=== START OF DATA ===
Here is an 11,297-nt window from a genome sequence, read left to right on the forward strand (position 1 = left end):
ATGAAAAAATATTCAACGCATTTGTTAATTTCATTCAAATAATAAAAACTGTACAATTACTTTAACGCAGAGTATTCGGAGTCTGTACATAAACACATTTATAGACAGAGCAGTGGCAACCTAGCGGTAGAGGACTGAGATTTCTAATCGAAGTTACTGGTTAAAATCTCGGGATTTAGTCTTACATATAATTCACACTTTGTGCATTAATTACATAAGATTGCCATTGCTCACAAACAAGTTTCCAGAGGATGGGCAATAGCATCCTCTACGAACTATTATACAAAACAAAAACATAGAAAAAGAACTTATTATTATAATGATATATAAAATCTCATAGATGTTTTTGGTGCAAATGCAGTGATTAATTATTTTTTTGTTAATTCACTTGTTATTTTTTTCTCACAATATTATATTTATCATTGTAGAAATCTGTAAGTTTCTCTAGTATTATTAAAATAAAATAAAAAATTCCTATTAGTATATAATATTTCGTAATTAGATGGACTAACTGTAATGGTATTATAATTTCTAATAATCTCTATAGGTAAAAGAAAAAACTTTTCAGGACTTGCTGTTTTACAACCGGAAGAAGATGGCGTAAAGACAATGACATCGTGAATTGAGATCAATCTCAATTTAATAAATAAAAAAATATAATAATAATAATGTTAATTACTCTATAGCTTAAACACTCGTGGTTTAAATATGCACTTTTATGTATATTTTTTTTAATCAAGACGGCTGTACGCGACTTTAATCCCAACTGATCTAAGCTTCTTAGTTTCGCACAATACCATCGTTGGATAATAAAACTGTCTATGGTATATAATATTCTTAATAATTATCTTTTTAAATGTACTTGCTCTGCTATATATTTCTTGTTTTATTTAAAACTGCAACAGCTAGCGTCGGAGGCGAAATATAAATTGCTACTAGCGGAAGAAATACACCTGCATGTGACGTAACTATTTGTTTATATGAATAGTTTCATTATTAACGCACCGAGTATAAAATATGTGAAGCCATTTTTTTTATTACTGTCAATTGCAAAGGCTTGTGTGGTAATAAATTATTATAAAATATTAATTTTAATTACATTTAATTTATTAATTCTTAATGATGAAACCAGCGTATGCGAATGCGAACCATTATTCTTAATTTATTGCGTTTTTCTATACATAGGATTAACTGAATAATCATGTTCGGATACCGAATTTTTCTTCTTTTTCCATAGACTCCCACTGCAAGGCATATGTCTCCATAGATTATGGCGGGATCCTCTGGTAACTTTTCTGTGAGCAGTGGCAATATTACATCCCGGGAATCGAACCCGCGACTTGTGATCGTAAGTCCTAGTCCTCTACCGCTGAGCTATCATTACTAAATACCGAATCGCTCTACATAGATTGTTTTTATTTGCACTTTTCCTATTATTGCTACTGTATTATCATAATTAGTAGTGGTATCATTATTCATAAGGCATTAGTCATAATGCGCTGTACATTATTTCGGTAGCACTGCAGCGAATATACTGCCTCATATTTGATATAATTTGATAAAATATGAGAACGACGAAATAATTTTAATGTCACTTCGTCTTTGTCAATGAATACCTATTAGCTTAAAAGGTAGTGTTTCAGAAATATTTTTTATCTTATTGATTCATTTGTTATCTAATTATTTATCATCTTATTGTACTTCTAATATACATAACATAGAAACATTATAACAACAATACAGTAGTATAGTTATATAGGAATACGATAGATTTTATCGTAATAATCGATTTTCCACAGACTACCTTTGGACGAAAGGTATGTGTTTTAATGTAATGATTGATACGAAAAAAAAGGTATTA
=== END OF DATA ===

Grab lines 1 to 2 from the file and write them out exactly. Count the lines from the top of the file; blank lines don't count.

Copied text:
Here is an 11,297-nt window from a genome sequence, read left to right on the forward strand (position 1 = left end):
ATGAAAAAATATTCAACGCATTTGTTAATTTCATTCAAATAATAAAAACTGTACAATTACTTTAACGCAGAGTATTCGGAGTCTGTACATAAACACATTTATAGACAGAGCAGTGGCAACCTAGCGGTAGAGGACTGAGATTTCTAATCGAAGTTACTGGTTAAAATCTCGGGATTTAGTCTTACATATAATTCACACTTTGTGCATTAATTACATAAGATTGCCATTGCTCACAAACAAGTTTCCAGAGGATGGGCAATAGCATCCTCTACGAACTATTATACAAAACAAAAACATAGAAAAAGAACTTATTATTATAATGATATATAAAATCTCATAGATGTTTTTGGTGCAAATGCAGTGATTAATTATTTTTTTGTTAATTCACTTGTTATTTTTTTCTCACAATATTATATTTATCATTGTAGAAATCTGTAAGTTTCTCTAGTATTATTAAAATAAAATAAAAAATTCCTATTAGTATATAATATTTCGTAATTAGATGGACTAACTGTAATGGTATTATAATTTCTAATAATCTCTATAGGTAAAAGAAAAAACTTTTCAGGACTTGCTGTTTTACAACCGGAAGAAGATGGCGTAAAGACAATGACATCGTGAATTGAGATCAATCTCAATTTAATAAATAAAAAAATATAATAATAATAATGTTAATTACTCTATAGCTTAAACACTCGTGGTTTAAATATGCACTTTTATGTATATTTTTTTTAATCAAGACGGCTGTACGCGACTTTAATCCCAACTGATCTAAGCTTCTTAGTTTCGCACAATACCATCGTTGGATAATAAAACTGTCTATGGTATATAATATTCTTAATAATTATCTTTTTAAATGTACTTGCTCTGCTATATATTTCTTGTTTTATTTAAAACTGCAACAGCTAGCGTCGGAGGCGAAATATAAATTGCTACTAGCGGAAGAAATACACCTGCATGTGACGTAACTATTTGTTTATATGAATAGTTTCATTATTAACGCACCGAGTATAAAATATGTGAAGCCATTTTTTTTATTACTGTCAATTGCAAAGGCTTGTGTGGTAATAAATTATTATAAAATATTAATTTTAATTACATTTAATTTATTAATTCTTAATGATGAAACCAGCGTATGCGAATGCGAACCATTATTCTTAATTTATTGCGTTTTTCTATACATAGGATTAACTGAATAATCATGTTCGGATACCGAATTTTTCTTCTTTTTCCATAGACTCCCACTGCAAGGCATATGTCTCCATAGATTATGGCGGGATCCTCTGGTAACTTTTCTGTGAGCAGTGGCAATATTACATCCCGGGAATCGAACCCGCGACTTGTGATCGTAAGTCCTAGTCCTCTACCGCTGAGCTATCATTACTAAATACCGAATCGCTCTACATAGATTGTTTTTATTTGCACTTTTCCTATTATTGCTACTGTATTATCATAATTAGTAGTGGTATCATTATTCATAAGGCATTAGTCATAATGCGCTGTACATTATTTCGGTAGCACTGCAGCGAATATACTGCCTCATATTTGATATAATTTGATAAAATATGAGAACGACGAAATAATTTTAATGTCACTTCGTCTTTGTCAATGAATACCTATTAGCTTAAAAGGTAGTGTTTCAGAAATATTTTTTATCTTATTGATTCATTTGTTATCTAATTATTTATCATCTTATTGTACTTCTAATATACATAACATAGAAACATTATAACAACAATACAGTAGTATAGTTATATAGGAATACGATAGATTTTATCGTAATAATCGATTTTCCACAGACTACCTTTGGACGAAAGGTATGTGTTTTAATGTAATGATTGATACGAAAAAAAAGGTATTA